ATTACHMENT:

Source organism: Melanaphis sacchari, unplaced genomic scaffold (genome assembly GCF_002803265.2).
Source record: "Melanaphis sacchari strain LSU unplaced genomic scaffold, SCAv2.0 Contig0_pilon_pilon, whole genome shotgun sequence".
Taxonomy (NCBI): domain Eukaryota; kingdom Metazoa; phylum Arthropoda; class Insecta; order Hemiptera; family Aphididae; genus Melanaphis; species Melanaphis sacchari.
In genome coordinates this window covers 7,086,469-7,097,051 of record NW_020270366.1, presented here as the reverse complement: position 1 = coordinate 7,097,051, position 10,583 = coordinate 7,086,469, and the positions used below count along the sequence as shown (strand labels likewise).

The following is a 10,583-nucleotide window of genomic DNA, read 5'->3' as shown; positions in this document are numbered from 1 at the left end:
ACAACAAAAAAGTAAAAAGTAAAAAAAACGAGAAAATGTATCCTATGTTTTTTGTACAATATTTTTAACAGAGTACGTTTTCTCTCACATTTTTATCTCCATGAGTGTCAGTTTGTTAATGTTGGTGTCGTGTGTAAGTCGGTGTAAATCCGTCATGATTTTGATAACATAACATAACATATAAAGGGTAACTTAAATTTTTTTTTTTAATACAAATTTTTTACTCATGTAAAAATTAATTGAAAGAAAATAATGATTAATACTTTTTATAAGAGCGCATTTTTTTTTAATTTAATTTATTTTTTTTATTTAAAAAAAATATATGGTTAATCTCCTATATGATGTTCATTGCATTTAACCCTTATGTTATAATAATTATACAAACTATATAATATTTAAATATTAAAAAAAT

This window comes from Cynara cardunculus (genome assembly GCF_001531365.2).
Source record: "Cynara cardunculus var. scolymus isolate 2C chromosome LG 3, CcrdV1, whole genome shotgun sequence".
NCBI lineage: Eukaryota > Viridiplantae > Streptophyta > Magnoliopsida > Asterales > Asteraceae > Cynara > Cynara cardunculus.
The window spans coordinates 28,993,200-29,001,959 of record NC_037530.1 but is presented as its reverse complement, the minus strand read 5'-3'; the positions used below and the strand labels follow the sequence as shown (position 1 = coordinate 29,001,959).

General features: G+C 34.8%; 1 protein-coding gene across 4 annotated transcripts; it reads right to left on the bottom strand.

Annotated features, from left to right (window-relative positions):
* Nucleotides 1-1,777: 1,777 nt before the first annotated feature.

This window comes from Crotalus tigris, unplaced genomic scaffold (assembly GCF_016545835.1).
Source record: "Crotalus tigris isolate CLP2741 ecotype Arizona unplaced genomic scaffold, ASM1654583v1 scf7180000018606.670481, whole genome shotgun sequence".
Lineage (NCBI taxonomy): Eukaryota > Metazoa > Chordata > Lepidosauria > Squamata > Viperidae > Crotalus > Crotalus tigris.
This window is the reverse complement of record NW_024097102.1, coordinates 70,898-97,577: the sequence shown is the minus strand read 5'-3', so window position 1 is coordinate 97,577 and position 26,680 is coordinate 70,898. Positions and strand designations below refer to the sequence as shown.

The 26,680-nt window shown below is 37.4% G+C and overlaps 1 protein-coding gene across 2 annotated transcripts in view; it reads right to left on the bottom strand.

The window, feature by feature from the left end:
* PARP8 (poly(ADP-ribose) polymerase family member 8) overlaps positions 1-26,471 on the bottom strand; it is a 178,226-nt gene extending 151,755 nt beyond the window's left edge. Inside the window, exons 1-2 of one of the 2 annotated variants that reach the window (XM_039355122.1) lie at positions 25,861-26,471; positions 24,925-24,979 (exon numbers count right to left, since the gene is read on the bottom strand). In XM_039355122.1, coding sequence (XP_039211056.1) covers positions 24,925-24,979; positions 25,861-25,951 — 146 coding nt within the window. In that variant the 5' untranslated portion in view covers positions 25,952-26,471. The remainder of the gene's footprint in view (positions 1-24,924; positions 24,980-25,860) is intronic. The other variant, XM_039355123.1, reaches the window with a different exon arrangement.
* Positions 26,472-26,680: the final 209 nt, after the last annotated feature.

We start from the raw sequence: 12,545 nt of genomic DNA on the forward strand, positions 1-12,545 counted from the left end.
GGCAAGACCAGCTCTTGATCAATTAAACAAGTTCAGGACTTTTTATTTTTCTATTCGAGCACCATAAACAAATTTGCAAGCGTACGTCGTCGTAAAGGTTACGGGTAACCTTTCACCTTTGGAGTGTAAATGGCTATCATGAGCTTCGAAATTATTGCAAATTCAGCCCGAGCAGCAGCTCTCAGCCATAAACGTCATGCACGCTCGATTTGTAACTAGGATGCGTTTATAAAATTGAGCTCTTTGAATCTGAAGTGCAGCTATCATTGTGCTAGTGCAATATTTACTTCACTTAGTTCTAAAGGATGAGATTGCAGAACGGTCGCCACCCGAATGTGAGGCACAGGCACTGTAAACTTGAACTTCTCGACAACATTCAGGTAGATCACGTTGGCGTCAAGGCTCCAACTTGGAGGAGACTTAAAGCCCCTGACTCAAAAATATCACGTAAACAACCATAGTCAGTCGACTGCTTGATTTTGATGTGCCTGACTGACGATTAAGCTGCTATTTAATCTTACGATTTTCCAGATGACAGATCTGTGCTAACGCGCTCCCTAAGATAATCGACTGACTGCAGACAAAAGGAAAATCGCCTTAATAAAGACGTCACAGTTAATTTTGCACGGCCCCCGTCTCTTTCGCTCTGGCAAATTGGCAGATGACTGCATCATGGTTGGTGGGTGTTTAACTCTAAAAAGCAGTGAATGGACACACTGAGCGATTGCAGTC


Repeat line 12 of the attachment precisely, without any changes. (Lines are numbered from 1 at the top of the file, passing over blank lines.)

Annotated features, from left to right (window-relative positions):